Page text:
John Douglas, 9th Marquess of Queensberry
|John Marquess of Queensberry|
John Queensberry in 1896
20 July 1844|
Florence, Grand Duchy of Tuscany, Italy
|Died||31 January 1900
London, England, United Kingdom
|Title||Marquess of Queensberry|
|Tenure||6 August 1858 – 31 January 1900|
|Spouse(s)||Sibyl Montgomery (m.1866–1887)
Ethel Weeden (m.1893–1894)
|Issue||Francis Douglas, Viscount Drumlanrig & Baron Kelhead
Percy Douglas, 10th Marquess of Queensberry
Lord Alfred Douglas
Lord Sholto Douglas
Lady Edith Douglas
|Parents||Archibald Douglas, 8th Marquess of Queensberry
Caroline Margaret Clayton
John Sholto Douglas, 9th Marquess of Queensberry (20 July 1844 – 31 January 1900) was a Scottish nobleman, remembered for his outspoken views, for lending his name to the "Queensberry Rules" that form the basis of modern boxing, and for his role in the downfall of author and playwright Oscar Wilde.
John Douglas was born in Florence, Italy, the eldest son of Conservative politician Archibald Viscount Drumlanrig and Caroline Margaret Clayton. He had three brothers, Francis, Archibald, and James, and two sisters, Gertrude and Florence. He was briefly styled Viscount Drumlanrig following his father's succession in 1856, and on the latter's death in 1858 he inherited the Marquessate of Queensberry. The 9th Marquess was educated in the training ships Illustrious and Britannia at Portsmouth, and served in the Royal Navy until resigning in 1864. He was Lieutenant-Colonel commanding the 1st Dumfriesshire Rifle Volunteers from 1869 to 1871.
In 1864 Queensberry entered Magdalene College, Cambridge, which he left two years later without taking a degree. He was more distinguished in sport, playing college cricket as well as running, hunting, and steeplechasing.
He married Sibyl Montgomery in 1866. They had four sons and a daughter; his wife successfully sued for divorce in 1887 on the grounds of his adultery. She survived him to the age of 90, dying in 1935. Queensberry married Ethel Weeden in 1893 but the marriage was annulled the following year.
He died, two months after a stroke, and after a period of mental decline believed to be caused by syphilis, in his club room in Welbeck Street, west London, aged 55, nearly a year before Oscar Wilde's death. He wrote a poem starting with the words "When I am dead cremate me." After cremation at Woking Crematorium, his ashes were buried at Kinmount in the Douglas Mausoleum outside Cummertrees Parish Church.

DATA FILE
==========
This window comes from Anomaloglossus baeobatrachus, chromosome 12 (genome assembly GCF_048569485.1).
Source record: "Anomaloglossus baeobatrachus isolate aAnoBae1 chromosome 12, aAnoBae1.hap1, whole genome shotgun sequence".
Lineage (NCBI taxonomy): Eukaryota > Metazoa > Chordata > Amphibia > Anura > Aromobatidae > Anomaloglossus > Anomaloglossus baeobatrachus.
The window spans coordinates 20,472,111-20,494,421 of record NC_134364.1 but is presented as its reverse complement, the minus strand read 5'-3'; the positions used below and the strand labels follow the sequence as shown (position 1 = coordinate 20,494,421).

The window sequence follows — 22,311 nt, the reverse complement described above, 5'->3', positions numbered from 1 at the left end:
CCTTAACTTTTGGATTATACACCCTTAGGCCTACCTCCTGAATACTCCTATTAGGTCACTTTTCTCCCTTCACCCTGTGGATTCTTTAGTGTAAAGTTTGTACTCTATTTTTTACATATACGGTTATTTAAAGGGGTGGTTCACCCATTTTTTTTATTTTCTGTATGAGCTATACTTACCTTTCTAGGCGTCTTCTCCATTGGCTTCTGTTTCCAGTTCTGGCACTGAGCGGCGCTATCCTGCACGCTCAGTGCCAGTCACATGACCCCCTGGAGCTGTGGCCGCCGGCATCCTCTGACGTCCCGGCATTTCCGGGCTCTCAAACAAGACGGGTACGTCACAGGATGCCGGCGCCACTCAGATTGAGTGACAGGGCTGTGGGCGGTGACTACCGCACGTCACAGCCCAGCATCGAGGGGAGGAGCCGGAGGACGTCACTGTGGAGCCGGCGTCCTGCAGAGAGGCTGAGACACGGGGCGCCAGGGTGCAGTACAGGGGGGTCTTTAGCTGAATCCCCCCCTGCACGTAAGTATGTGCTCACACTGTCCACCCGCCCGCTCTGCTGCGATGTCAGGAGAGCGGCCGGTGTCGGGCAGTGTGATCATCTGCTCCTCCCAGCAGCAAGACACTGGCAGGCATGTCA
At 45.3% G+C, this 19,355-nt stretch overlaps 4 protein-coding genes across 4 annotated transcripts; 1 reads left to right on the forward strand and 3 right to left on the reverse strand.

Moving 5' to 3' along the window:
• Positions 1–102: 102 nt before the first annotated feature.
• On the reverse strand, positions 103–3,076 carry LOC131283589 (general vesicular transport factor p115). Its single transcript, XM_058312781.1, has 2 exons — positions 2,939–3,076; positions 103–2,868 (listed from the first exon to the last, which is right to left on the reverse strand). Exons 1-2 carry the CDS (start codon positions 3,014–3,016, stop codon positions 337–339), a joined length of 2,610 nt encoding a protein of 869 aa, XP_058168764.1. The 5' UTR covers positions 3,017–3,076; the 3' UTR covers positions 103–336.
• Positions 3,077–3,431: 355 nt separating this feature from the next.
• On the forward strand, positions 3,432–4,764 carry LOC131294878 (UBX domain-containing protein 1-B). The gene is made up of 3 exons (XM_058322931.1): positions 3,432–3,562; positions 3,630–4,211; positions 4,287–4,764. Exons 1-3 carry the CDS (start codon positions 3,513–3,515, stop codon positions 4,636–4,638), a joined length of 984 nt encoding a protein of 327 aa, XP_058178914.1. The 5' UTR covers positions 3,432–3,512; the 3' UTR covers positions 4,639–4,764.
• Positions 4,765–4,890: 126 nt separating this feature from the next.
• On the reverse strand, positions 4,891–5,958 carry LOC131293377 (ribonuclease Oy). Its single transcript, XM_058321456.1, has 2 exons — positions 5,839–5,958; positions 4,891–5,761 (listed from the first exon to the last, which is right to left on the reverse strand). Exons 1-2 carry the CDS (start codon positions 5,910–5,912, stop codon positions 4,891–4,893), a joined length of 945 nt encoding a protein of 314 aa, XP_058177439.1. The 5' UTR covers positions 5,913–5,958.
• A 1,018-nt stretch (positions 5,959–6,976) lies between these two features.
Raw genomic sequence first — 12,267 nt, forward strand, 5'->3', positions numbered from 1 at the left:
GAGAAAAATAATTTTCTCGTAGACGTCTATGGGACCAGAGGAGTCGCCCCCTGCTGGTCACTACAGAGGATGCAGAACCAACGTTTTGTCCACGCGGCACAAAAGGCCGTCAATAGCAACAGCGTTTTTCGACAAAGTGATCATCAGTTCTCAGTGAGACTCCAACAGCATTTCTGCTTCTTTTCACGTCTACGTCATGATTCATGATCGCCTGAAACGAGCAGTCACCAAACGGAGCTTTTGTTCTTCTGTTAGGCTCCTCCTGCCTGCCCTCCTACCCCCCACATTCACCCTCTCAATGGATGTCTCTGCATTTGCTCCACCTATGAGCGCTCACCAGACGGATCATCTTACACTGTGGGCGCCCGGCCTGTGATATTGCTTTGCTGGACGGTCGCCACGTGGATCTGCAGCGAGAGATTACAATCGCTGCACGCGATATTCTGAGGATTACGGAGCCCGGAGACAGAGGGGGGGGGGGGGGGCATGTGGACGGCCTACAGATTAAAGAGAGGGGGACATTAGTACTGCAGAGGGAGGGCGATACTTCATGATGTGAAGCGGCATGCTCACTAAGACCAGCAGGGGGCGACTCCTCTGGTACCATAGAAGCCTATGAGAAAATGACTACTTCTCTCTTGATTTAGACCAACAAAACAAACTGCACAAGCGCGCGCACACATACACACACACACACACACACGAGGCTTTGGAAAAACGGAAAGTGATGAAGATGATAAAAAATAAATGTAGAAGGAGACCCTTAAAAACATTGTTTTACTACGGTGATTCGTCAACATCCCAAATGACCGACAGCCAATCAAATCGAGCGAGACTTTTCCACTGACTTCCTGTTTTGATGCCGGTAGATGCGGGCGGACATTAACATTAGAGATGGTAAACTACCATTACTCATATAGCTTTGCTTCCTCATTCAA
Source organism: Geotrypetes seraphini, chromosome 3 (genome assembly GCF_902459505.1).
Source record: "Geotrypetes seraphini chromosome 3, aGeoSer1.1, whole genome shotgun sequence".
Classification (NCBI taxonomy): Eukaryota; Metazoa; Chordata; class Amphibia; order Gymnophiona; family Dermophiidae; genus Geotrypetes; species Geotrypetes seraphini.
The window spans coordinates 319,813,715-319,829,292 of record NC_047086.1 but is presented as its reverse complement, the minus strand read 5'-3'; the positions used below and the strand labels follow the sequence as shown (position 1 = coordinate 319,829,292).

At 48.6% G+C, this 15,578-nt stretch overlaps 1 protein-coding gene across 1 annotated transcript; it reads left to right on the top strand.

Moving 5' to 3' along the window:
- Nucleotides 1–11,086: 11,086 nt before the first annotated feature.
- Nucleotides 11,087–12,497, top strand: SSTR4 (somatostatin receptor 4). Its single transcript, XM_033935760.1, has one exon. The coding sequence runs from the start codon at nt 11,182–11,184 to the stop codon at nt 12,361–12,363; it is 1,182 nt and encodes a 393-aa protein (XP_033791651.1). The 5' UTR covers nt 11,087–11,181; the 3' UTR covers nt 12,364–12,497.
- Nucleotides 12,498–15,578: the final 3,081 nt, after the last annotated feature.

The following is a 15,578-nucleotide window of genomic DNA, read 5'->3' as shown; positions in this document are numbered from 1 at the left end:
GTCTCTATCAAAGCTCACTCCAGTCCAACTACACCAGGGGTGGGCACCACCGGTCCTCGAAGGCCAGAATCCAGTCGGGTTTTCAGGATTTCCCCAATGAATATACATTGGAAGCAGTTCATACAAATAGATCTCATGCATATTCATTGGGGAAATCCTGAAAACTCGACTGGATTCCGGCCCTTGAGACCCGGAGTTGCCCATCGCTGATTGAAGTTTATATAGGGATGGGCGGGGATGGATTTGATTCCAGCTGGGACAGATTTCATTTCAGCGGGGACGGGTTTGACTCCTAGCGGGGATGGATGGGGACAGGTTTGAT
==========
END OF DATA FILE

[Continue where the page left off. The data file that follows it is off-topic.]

In a surprising turn of events, for a man famed for his atheism and secularism, he apparently confessed his love for Christ and was received into the Catholic Church on his deathbed, at his own request.
His eldest son and heir apparent was Francis Viscount Drumlanrig, who was rumoured to have been engaged in a homosexual relationship with the Liberal Prime Minister, Arcihbald Earl of Roseberry. He died unmarried and without issue.
Douglas' second son, Lord Percy Douglas (1868–1920), succeeded to the peerage instead. Lord Alfred "Bosie" Douglas, the third son, was the close friend and lover of the famous author and poet Oscar Wilde. Queensberry's efforts to end that relationship led to his famous dispute with Wilde.
Contributions to sports
Queensberry was a patron of sport and a noted boxing enthusiast. In 1866 he was one of the founders of the Amateur Athletic Club, now the Amateur Athletic Association of England, one of the first groups that did not require amateur athletes to belong to the upper-classes in order to compete. The following year the Club published a set of twelve rules for conducting boxing matches. The rules had been drawn up by John Graham Chambers but appeared under Queensberry's sponsorship and are universally known as the "Queensberry rules".
A keen rider, Queensberry was also active in fox hunting and owned several successful race horses. As a rider his first winner was in the Dumfriesshire Hunt Club chase in 1865, and his last was at Sandown Park in 1883. He was Master of the Worcester Fox Hounds in 1870. He was on the committee of the National Hunt but never won a Grand National as a rider, a last-minute substitution on the victorious "Old Joe" keeping him out of the 1886 National. During his riding career he recovered from a series of serious injuries.
In 1872, Queensberry was chosen by the Peers of Scotland to sit in the House of Lords as a representative peer. He served as such until 1880, when he was again nominated but refused to take the religious oath of allegiance to the Sovereign. Viewed by some as an outspoken atheist, he declared that he would not participate in any "Christian tomfoolery" and that his word should suffice. As a consequence neither he nor Charles Bradlaugh, who had also refused to take the oath after being elected to the House of Commons, were allowed to take their seats in parliament. This prompted an apology from the new Prime Minister, William Gladstone. Bradlaugh was re-elected four times by the constituents of Northampton until he was finally allowed to take his seat in 1886. Queensberry, however, was never again sent to parliament by the Scottish nobles.